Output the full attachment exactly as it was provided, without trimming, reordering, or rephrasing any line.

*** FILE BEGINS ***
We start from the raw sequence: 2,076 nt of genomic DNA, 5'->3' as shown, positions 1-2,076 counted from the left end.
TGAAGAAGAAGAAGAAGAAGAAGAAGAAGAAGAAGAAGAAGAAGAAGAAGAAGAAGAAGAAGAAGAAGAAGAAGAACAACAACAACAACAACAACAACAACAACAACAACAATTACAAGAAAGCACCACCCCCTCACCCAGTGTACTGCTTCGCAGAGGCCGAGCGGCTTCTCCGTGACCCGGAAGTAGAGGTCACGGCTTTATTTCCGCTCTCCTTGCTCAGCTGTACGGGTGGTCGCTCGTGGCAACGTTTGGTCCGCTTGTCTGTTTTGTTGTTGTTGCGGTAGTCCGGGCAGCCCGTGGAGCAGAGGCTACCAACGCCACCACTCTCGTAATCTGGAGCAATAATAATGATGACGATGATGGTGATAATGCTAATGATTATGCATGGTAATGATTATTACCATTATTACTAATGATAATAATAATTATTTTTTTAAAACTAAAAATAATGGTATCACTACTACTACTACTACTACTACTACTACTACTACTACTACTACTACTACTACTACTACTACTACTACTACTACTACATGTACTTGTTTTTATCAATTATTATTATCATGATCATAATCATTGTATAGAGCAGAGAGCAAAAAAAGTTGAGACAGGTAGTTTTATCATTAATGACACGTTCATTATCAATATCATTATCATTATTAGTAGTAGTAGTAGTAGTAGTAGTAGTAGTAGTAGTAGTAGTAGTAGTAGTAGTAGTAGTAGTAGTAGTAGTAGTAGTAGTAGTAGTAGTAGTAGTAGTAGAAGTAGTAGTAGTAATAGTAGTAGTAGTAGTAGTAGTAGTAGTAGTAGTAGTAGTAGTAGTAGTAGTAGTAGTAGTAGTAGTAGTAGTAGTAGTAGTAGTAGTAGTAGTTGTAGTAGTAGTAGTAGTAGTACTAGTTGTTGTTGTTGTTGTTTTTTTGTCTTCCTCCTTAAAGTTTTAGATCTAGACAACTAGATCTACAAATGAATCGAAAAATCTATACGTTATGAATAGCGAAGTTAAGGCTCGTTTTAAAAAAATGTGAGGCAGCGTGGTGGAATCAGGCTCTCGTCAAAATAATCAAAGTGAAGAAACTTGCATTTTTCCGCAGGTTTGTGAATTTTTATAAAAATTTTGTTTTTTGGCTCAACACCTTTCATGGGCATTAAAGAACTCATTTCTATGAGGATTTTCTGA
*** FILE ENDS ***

We start from the raw sequence: 2,076 nt of genomic DNA, 5'->3' as shown, positions 1-2,076 counted from the left end.
TGAAGAAGAAGAAGAAGAAGAAGAAGAAGAAGAAGAAGAAGAAGAAGAAGAAGAAGAAGAAGAAGAAGAAGAAGAACAACAACAACAACAACAACAACAACAACAACAACAATTACAAGAAAGCACCACCCCCTCACCCAGTGTACTGCTTCGCAGAGGCCGAGCGGCTTCTCCGTGACCCGGAAGTAGAGGTCACGGCTTTATTTCCGCTCTCCTTGCTCAGCTGTACGGGTGGTCGCTCGTGGCAACGTTTGGTCCGCTTGTCTGTTTTGTTGTTGTTGCGGTAGTCCGGGCAGCCCGTGGAGCAGAGGCTACCAACGCCACCACTCTCGTAATCTGGAGCAATAATAATGATGACGATGATGGTGATAATGCTAATGATTATGCATGGTAATGATTATTACCATTATTACTAATGATAATAATAATTATTTTTTTAAAACTAAAAATAATGGTATCACTACTACTACTACTACTACTACTACTACTACTACTACTACTACTACTACTACTACTACTACTACTACTACTACTACATGTACTTGTTTTTATCAATTATTATTATCATGATCATAATCATTGTATAGAGCAGAGAGCAAAAAAAGTTGAGACAGGTAGTTTTATCATTAATGACACGTTCATTATCAATATCATTATCATTATTAGTAGTAGTAGTAGTAGTAGTAGTAGTAGTAGTAGTAGTAGTAGTAGTAGTAGTAGTAGTAGTAGTAGTAGTAGTAGTAGTAGTAGTAGTAGTAGTAGTAGAAGTAGTAGTAGTAATAGTAGTAGTAGTAGTAGTAGTAGTAGTAGTAGTAGTAGTAGTAGTAGTAGTAGTAGTAGTAGTAGTAGTAGTAGTAGTAGTAGTAGTAGTAGTTGTAGTAGTAGTAGTAGTAGTACTAGTTGTTGTTGTTGTTGTTTTTTTGTCTTCCTCCTTAAAGTTTTAGATCTAGACAACTAGATCTACAAATGAATCGAAAAATCTATACGTTATGAATAGCGAAGTTAAGGCTCGTTTTAAAAAAATGTGAGGCAGCGTGGTGGAATCAGGCTCTCGTCAAAATAATCAAAGTGAAGAAACTTGCATTTTTCCGCAGGTTTGTGAATTTTTATAAAAATTTTGTTTTTTGGCTCAACACCTTTCATGGGCATTAAAGAACTCATTTCTATGAGGATTTTCTGA